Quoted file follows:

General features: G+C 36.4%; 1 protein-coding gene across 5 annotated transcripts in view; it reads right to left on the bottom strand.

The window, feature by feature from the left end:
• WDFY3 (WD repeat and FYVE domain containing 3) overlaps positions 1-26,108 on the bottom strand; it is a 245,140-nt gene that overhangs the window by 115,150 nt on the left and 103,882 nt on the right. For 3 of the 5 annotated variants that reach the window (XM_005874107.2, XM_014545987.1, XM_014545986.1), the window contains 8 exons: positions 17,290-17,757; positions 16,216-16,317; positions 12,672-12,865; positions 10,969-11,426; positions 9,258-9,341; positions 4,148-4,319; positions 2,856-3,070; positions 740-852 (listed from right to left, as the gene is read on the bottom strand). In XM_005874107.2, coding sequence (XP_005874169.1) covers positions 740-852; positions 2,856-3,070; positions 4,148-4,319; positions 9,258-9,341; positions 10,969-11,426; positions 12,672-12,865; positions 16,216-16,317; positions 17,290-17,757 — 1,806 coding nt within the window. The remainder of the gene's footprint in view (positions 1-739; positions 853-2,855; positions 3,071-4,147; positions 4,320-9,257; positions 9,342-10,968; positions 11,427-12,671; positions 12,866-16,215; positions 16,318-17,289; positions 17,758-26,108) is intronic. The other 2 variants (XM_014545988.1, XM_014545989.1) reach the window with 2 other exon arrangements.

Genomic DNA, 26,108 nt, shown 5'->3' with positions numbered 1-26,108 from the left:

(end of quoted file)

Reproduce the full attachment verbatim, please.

General features: G+C 36.4%; 1 protein-coding gene across 5 annotated transcripts in view; it reads right to left on the bottom strand.

The window, feature by feature from the left end:
• WDFY3 (WD repeat and FYVE domain containing 3) overlaps positions 1-26,108 on the bottom strand; it is a 245,140-nt gene that overhangs the window by 115,150 nt on the left and 103,882 nt on the right. For 3 of the 5 annotated variants that reach the window (XM_005874107.2, XM_014545987.1, XM_014545986.1), the window contains 8 exons: positions 17,290-17,757; positions 16,216-16,317; positions 12,672-12,865; positions 10,969-11,426; positions 9,258-9,341; positions 4,148-4,319; positions 2,856-3,070; positions 740-852 (listed from right to left, as the gene is read on the bottom strand). In XM_005874107.2, coding sequence (XP_005874169.1) covers positions 740-852; positions 2,856-3,070; positions 4,148-4,319; positions 9,258-9,341; positions 10,969-11,426; positions 12,672-12,865; positions 16,216-16,317; positions 17,290-17,757 — 1,806 coding nt within the window. The remainder of the gene's footprint in view (positions 1-739; positions 853-2,855; positions 3,071-4,147; positions 4,320-9,257; positions 9,342-10,968; positions 11,427-12,671; positions 12,866-16,215; positions 16,318-17,289; positions 17,758-26,108) is intronic. The other 2 variants (XM_014545988.1, XM_014545989.1) reach the window with 2 other exon arrangements.

Genomic DNA, 26,108 nt, shown 5'->3' with positions numbered 1-26,108 from the left: